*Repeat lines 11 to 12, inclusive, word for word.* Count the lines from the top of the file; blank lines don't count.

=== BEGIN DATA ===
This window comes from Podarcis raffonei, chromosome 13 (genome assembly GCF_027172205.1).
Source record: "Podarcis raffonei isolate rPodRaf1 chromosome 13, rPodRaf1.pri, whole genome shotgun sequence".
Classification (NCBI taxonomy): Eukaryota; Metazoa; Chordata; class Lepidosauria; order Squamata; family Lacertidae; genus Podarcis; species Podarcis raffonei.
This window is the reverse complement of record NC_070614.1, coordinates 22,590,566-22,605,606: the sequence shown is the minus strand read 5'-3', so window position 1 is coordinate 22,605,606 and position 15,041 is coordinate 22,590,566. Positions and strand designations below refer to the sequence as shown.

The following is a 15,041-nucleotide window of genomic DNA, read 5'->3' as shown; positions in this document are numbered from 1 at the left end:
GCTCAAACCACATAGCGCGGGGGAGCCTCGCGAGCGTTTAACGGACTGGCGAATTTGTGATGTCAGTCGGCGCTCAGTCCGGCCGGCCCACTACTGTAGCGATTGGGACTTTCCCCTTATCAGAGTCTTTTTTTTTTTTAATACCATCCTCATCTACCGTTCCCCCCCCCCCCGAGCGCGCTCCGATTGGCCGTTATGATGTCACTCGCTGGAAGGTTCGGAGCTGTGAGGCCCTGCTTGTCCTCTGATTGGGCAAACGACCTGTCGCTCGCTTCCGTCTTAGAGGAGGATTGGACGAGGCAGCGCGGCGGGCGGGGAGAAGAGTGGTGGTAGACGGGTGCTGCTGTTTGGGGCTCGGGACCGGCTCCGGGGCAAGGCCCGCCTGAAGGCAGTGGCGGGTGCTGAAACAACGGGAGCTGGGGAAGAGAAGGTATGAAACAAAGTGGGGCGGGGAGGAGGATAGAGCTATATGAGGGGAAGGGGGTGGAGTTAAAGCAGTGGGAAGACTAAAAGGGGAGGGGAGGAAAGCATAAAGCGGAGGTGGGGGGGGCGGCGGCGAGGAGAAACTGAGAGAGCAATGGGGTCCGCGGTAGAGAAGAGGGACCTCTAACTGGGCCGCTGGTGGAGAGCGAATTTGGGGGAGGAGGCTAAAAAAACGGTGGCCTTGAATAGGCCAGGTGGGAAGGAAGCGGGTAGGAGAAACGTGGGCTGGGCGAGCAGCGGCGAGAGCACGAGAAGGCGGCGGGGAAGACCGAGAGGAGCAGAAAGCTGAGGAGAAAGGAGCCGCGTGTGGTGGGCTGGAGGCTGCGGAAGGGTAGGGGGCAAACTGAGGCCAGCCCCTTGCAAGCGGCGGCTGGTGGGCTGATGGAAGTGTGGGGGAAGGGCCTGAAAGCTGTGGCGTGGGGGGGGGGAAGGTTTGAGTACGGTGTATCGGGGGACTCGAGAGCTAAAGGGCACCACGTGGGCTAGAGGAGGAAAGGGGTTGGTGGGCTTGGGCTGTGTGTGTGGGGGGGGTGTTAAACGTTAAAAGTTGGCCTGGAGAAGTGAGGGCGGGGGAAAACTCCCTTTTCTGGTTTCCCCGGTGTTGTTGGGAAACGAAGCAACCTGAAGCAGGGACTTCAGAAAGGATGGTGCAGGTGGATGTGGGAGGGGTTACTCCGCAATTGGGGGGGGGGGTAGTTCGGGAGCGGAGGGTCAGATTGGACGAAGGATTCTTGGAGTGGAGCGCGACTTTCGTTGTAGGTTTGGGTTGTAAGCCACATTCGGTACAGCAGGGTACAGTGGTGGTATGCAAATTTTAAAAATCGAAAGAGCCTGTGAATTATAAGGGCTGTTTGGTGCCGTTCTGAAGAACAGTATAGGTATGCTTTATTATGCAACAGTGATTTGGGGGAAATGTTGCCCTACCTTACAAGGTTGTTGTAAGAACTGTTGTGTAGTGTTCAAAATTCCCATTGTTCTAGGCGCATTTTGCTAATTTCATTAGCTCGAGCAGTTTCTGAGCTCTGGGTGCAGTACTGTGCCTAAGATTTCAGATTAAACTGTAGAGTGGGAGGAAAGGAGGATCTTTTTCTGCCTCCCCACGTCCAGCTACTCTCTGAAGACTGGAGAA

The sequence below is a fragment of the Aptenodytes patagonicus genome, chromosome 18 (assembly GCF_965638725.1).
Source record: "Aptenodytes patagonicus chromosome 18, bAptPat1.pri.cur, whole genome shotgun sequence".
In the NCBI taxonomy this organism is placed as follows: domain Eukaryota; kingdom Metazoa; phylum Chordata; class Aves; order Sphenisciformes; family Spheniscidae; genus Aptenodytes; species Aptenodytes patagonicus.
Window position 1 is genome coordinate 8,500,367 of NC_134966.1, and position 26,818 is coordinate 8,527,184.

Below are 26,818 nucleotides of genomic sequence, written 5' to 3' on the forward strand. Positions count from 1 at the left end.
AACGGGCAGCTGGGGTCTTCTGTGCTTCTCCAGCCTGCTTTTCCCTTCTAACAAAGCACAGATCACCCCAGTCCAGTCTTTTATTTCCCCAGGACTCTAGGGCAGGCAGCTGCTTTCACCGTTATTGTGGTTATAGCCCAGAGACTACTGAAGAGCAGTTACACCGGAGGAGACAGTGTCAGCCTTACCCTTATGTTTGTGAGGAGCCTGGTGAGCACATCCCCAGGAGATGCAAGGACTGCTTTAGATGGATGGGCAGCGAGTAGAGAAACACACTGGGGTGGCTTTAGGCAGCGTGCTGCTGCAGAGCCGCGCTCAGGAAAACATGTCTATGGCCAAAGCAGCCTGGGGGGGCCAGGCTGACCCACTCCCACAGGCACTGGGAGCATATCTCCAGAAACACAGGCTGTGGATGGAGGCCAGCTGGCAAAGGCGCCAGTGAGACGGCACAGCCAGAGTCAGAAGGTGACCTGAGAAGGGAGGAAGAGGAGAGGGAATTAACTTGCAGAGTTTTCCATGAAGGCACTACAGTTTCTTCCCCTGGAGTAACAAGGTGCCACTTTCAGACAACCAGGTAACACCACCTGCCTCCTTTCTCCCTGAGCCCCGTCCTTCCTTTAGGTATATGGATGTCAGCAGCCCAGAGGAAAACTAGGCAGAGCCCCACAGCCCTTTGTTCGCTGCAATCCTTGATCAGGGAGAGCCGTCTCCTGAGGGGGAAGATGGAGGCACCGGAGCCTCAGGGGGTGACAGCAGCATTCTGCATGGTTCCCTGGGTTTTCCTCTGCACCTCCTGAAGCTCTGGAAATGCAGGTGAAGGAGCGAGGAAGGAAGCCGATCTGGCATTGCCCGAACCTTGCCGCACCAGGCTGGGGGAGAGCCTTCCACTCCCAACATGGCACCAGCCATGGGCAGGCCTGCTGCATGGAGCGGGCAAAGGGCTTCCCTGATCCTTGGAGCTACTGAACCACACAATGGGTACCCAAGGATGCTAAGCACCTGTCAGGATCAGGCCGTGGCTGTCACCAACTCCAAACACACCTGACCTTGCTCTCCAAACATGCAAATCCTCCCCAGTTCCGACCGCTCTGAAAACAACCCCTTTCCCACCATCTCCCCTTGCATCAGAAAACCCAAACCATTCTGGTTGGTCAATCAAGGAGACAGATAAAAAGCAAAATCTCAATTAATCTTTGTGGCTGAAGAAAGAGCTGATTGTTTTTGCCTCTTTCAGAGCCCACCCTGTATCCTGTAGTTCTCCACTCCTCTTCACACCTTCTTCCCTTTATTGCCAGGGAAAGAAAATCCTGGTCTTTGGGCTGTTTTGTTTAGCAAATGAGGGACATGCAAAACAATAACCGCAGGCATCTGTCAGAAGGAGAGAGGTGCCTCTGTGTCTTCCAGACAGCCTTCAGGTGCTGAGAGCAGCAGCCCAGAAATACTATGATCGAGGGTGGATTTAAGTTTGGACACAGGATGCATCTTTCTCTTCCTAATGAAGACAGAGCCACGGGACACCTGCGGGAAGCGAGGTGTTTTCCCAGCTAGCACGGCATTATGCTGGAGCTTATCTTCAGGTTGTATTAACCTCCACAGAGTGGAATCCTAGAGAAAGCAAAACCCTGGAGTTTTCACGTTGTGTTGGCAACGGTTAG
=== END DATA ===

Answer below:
Below are 26,818 nucleotides of genomic sequence, written 5' to 3' on the forward strand. Positions count from 1 at the left end.
AACGGGCAGCTGGGGTCTTCTGTGCTTCTCCAGCCTGCTTTTCCCTTCTAACAAAGCACAGATCACCCCAGTCCAGTCTTTTATTTCCCCAGGACTCTAGGGCAGGCAGCTGCTTTCACCGTTATTGTGGTTATAGCCCAGAGACTACTGAAGAGCAGTTACACCGGAGGAGACAGTGTCAGCCTTACCCTTATGTTTGTGAGGAGCCTGGTGAGCACATCCCCAGGAGATGCAAGGACTGCTTTAGATGGATGGGCAGCGAGTAGAGAAACACACTGGGGTGGCTTTAGGCAGCGTGCTGCTGCAGAGCCGCGCTCAGGAAAACATGTCTATGGCCAAAGCAGCCTGGGGGGGCCAGGCTGACCCACTCCCACAGGCACTGGGAGCATATCTCCAGAAACACAGGCTGTGGATGGAGGCCAGCTGGCAAAGGCGCCAGTGAGACGGCACAGCCAGAGTCAGAAGGTGACCTGAGAAGGGAGGAAGAGGAGAGGGAATTAACTTGCAGAGTTTTCCATGAAGGCACTACAGTTTCTTCCCCTGGAGTAACAAGGTGCCACTTTCAGACAACCAGGTAACACCACCTGCCTCCTTTCTCCCTGAGCCCCGTCCTTCCTTTAGGTATATGGATGTCAGCAGCCCAGAGGAAAACTAGGCAGAGCCCCACAGCCCTTTGTTCGCTGCAATCCTTGATCAGGGAGAGCCGTCTCCTGAGGGGGAAGATGGAGGCACCGGAGCCTCAGGGGGTGACAGCAGCATTCTGCATGGTTCCCTGGGTTTTCCTCTGCACCTCCTGAAGCTCTGGAAATGCAGGTGAAGGAGCGAGGAAGGAAGCCGATCTGGCATTGCCCGAACCTTGCCGCACCAGGCTGGGGGAGAGCCTTCCACTCCCAACATGGCACCAGCCATGGGCAGGCCTGCTGCATGGAGCGGGCAAAGGGCTTCCCTGATCCTTGGAGCTACTGAACCACACAATGGGTACCCAAGGATGCTAAGCACCTGTCAGGATCAGGCCGTGGCTGTCACCAACTCCAAACACACCTGACCTTGCTCTCCAAACATGCAAATCCTCCCCAGTTCCGACCGCTCTGAAAACAACCCCTTTCCCACCATCTCCCCTTGCATCAGAAAACCCAAACCATTCTGGTTGGTCAATCAAGGAGACAGATAAAAAGCAAAATCTCAATTAATCTTTGTGGCTGAAGAAAGAGCTGATTGTTTTTGCCTCTTTCAGAGCCCACCCTGTATCCTGTAGTTCTCCACTCCTCTTCACACCTTCTTCCCTTTATTGCCAGGGAAAGAAAATCCTGGTCTTTGGGCTGTTTTGTTTAGCAAATGAGGGACATGCAAAACAATAACCGCAGGCATCTGTCAGAAGGAGAGAGGTGCCTCTGTGTCTTCCAGACAGCCTTCAGGTGCTGAGAGCAGCAGCCCAGAAATACTATGATCGAGGGTGGATTTAAGTTTGGACACAGGATGCATCTTTCTCTTCCTAATGAAGACAGAGCCACGGGACACCTGCGGGAAGCGAGGTGTTTTCCCAGCTAGCACGGCATTATGCTGGAGCTTATCTTCAGGTTGTATTAACCTCCACAGAGTGGAATCCTAGAGAAAGCAAAACCCTGGAGTTTTCACGTTGTGTTGGCAACGGTTAG